A manufacturing operation is a system made up of many subsystems, or parts. Due to the interrelationships of the many parts, academics and practitioners, alike, will often say that a manufacturing system is complex. But, usually they do not give a precise definition of complexity. Complexity is difficult to define precisely.
Senge (1990) defined complexity is that a complex system is one, which has a large number of parts, whose relationships are not simple. Note that the parts themselves, may be simple, but that their relationships are not simple. Complexity is different from subtlety and it does not exist where there is either a complete order or complete disorder. Subtlety exists when consequences of interventions are not obvious to most of the system participants. Subtle systems have few parts in them, but there are many layers of relations between the parts 20.
Cooper (1992) on the other hand, said that complexity has many parts with numerous relations between the parts, and each of these relationships is obvious. There is no complexity in systems, which are completely organized. While all of the relationships in a completely organized system are obvious, there are a limited number of relationships between the parts. There is also no complexity at the other end of the continuum where everything is completely disordered. All the elements in completely disordered systems act in an unpredictable way. While there may be many elements in a disordered system, but their unpredictability means there is no obvious relationship between the elements, so the system is not a complex one. Complex systems exist only when there are ordered relationships between the elements in the system. So complexity exists in those systems, which are on the continuum between complete disorder and total order.
Frizelle and Woodcock (1995) argue that measuring manufacturing complexity provides a useful metric for improvement. They argue that systems with higher complexity have more problems than systems with lower complexity. So, by measuring the system's complexity, the managers can identify problems in the system that are hindering the production flow. In addition, if a manufacturing complexity measure could be easily computed, it would allow researchers to compare different system designs / structures to one another. And, it would allow system managers to determine how system changes (e.g., policy and/or process changes). Finally, the measure will allow a precise measurement of how changes in complexity in one system influence other systems in the organization. They argued that in addition to validity, a useful complexity measure needs to be composed of separable, additive components. By being separable and additive the manufacturing complexity measure would then allow easy analysis of managers' interventions on the system.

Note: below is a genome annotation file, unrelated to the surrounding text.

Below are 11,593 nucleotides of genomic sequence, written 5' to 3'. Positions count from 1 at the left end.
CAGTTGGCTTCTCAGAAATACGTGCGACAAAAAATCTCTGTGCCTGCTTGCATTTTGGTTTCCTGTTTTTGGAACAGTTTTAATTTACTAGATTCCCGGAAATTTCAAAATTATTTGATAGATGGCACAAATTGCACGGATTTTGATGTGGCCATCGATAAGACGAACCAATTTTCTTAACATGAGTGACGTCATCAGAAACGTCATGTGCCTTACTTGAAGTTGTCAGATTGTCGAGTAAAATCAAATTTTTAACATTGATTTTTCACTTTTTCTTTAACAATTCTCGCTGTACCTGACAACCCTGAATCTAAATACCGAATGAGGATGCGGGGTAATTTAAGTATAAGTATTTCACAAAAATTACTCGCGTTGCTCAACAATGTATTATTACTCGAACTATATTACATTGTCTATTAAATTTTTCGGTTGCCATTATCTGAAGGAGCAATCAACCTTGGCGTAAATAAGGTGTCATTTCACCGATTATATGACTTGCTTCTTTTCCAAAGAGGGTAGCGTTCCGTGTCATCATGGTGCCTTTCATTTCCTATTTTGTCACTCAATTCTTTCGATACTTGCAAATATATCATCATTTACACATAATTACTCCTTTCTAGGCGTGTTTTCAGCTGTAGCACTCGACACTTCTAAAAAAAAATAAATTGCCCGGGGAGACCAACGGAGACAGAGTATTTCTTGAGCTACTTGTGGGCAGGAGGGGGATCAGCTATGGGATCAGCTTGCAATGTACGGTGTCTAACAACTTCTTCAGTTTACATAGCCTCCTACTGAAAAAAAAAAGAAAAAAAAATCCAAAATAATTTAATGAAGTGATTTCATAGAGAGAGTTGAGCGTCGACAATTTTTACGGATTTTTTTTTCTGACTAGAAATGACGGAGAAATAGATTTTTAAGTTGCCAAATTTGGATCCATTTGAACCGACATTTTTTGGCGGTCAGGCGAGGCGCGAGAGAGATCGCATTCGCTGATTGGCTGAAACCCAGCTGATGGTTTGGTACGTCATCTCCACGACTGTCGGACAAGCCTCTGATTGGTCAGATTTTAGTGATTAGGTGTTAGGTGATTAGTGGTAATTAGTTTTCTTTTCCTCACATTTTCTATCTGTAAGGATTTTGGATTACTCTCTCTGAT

Separating the complexity measure into two components simplifies the computation of the measure 3. One is used to measure the system structure and the other to measure the system uncertainty. They used static complexity as a measure of complexity due to the system design, while dynamic complexity was seen as the result of the uncertainties in the system while it is operating (e.g., machine breakdowns).They introduced an entropy based measure manufacturing complexity. They concluded that complexity depends up on the probability of different states .The entropy measure base their complexity measures on uses a base 2 log. They argued that the advantage of using a log was that it reduced the impact of adding one more item, part or relationship to the system. For example, the addition of one new end product to a firm that currently produces five end products increases that system's complexity more than if the same addition were made to a firm producing 100 end products.
Filiz Izik(2010) introduced a new method which is an entropy based method for measuring complexity in supply chains. Supply chains and supply chain management are important topics in the globalized world during the recent years. Therefore, analysis, measurement and reduction techniques of the increasing complexity of supply chains play an important economic role. In this paper the uncertainty of supply chain were measured based on the entropy method from a viewpoint of classical (Shannon's entropy measure) and new proposed approaches 7. The goal of this study is to give a formal approach which is able to measure the influence of the entropy measure on SCC environment. The results of the study seem to be interesting and meaningful. Shannon's entropy measure is used because it is simple and most widely used in uncertainty measurement. Of course, it is not the only measure for uncertainty or complexity respectively. Some other measurement methods could be studied in the future as well (such as Lyapunov exponent or fuzzy set theory).